Pacific National is storing grain wagons at Murtoa to have them cut up
Pacific National Launches New Mobile Application
PN Coal derailment Kankool
Pacific National's freight rail coal haulage down
First Inland Rail Tender Approved
Riding the grain train
Delivery of seven N-ViroMotive locomotives to Australian rail operator Pacific National
Downer EDI and Pacific National sign billion dollar rail deal
Asciano flags storm rail hit
Jobs will flow as timber brings life to rail terminal
Waterfront operator Patrick Stevedores has been secretly handed $18.5 million to compensate for disruptions caused by the expansion of the Port of Melbourne.
The Maritime Union of Australia is furious, claiming the secret deal underpins a taxpayer-funded push to casualise the port workforce.
In a report to the Australian stock exchange, Patrick's parent company, Asciano, last week confirmed it had received the payment because of the early termination of its lease at Webb Dock, an area of the port that is being redeveloped.
Patrick has already announced that as part of the redevelopment it will be offering redundancies to its 260-strong stevedoring workforce. The union says 80 jobs are likely to be lost with 73 per cent of the remaining workforce being employed as casuals.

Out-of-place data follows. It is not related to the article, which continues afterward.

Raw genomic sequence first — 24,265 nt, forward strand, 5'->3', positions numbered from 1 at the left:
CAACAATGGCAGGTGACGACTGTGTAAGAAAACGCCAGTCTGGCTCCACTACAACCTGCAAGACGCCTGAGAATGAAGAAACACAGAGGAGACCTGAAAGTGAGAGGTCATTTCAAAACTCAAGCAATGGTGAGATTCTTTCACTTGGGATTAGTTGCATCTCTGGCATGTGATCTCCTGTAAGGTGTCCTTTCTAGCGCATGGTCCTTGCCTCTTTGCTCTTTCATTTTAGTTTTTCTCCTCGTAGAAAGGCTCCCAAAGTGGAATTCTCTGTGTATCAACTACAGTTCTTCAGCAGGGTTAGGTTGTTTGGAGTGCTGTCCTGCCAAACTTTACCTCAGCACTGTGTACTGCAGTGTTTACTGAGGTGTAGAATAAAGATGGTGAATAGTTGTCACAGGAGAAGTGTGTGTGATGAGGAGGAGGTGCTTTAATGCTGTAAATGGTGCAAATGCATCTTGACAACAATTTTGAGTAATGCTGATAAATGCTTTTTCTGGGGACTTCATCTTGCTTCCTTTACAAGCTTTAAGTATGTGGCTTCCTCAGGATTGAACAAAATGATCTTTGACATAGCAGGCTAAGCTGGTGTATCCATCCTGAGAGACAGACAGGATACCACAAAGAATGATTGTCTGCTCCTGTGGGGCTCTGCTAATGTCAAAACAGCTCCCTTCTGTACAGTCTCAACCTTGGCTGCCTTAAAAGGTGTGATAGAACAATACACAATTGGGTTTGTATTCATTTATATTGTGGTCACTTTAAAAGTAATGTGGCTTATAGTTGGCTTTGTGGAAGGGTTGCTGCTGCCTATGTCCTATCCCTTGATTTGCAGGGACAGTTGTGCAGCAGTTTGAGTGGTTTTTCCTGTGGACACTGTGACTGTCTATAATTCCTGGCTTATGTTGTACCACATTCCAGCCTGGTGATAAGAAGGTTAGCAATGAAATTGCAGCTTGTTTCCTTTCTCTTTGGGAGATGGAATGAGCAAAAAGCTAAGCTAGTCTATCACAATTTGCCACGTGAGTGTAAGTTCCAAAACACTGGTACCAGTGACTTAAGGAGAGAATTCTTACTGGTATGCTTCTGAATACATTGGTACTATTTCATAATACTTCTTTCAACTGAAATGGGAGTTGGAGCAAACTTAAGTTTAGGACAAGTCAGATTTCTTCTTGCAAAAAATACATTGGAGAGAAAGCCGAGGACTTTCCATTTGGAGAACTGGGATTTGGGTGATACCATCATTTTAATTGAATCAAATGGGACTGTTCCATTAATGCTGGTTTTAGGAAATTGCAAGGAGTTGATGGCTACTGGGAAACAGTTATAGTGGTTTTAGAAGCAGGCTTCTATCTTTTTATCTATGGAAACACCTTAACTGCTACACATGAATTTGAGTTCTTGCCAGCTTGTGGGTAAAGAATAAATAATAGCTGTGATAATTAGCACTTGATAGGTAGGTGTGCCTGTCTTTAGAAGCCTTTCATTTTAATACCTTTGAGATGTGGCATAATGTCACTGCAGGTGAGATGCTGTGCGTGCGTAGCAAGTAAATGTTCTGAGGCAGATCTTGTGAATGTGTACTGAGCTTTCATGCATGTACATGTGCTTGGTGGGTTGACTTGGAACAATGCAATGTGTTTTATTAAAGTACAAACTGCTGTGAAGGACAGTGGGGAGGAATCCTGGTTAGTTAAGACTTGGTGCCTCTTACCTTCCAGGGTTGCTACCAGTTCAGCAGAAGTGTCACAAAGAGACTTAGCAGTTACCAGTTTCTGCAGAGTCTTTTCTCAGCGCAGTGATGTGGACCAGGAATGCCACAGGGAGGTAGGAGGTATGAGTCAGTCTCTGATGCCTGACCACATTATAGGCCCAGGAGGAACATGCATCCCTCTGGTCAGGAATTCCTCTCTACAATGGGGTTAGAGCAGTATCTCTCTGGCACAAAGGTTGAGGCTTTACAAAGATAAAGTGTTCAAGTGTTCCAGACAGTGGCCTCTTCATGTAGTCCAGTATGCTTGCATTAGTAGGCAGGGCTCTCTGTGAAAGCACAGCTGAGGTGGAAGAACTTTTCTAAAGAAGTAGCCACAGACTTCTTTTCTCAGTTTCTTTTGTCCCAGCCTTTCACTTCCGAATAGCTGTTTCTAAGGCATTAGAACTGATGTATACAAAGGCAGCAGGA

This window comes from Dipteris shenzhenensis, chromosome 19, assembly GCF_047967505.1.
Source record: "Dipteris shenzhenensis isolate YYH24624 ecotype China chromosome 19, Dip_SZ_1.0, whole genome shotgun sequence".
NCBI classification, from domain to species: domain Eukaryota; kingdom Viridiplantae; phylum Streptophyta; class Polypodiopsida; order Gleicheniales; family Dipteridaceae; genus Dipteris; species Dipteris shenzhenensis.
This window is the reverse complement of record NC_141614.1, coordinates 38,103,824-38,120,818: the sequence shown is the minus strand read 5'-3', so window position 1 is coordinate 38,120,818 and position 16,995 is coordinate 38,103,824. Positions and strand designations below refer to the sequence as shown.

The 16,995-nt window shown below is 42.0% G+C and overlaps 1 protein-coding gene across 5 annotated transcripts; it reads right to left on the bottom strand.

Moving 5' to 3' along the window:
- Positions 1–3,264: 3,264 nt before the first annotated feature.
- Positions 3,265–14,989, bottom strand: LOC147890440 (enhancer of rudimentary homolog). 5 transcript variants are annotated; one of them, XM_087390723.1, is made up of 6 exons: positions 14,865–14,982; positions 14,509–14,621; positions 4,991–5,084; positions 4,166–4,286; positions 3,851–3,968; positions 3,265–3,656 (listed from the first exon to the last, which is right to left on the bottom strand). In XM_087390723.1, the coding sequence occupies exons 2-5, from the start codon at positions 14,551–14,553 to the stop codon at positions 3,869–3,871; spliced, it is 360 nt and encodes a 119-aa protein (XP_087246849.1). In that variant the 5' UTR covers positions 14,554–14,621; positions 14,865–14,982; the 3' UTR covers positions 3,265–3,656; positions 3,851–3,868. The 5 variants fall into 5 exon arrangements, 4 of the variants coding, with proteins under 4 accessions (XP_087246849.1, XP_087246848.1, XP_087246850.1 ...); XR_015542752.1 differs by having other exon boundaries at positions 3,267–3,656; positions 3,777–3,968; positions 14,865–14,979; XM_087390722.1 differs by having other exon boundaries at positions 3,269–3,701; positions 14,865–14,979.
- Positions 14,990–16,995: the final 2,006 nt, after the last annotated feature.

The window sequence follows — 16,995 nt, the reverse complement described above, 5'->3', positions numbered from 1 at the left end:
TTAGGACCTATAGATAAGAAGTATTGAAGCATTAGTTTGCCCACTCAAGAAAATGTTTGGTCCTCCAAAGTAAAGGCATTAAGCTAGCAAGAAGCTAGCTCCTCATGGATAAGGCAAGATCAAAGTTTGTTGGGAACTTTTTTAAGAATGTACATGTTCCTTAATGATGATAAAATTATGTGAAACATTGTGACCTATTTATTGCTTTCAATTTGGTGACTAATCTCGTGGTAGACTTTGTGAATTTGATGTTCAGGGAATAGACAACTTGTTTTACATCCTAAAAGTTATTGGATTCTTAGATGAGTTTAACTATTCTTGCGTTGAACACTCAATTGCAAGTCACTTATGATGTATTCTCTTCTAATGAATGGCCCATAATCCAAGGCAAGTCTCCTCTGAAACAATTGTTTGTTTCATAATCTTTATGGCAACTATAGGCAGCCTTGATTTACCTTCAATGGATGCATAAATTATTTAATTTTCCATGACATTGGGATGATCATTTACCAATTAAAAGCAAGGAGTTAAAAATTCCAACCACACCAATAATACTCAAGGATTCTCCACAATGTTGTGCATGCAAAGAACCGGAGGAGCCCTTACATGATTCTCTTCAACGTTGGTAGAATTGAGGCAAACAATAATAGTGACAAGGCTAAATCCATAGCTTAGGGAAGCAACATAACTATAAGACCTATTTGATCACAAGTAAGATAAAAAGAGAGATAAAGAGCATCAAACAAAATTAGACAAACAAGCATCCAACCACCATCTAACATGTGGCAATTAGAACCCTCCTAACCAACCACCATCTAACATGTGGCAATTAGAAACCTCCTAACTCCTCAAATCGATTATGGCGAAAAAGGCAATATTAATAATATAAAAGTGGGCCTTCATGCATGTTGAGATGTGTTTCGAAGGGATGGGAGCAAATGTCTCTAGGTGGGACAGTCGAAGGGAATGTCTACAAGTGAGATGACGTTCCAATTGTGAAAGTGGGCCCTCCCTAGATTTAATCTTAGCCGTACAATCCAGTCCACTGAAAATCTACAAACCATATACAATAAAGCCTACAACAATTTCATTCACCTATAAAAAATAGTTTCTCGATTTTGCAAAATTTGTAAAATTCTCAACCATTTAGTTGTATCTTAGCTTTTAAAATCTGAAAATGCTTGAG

In a leaflet for members, the MUA said the move was a repeat of the 1998 waterfront dispute, calling it a publicly funded payout ''negotiated in a dodgy backroom deal with the state Coalition government and port corporation''.
MUA assistant secretary Ian Bray said it was disgraceful that the state government had refused to reveal the size of the payout, with the money transferred directly to shareholders rather than being used to retain staff.
''If Patrick gets its way, three out of four workers at … Webb Dock will have to sit by the phone to be told two hours before a shift that they will be required, and there will be different start times for shifts each day,'' Mr Bray said.
The state government is keen to avoid inflaming the situation. Ports Minister David Hodgett said the payment was a commercial settlement between the Port of Melbourne and Asciano.
''Matters between the Maritime Union of Australia members and Asciano are best resolved between the two parties,'' he said.
Port of Melbourne spokesman Peter Harry said the payment was settlement for the early termination of Patrick's lease.
This article first appeared on www.theage.com.au
About this website
Railpage version 3.10.0.0037
All logos and trademarks in this site are property of their respective owner. The comments are property of their posters, all the rest is © 2003-2021 Interactive Omnimedia Pty Ltd.
You can syndicate our news using one of the RSS feeds.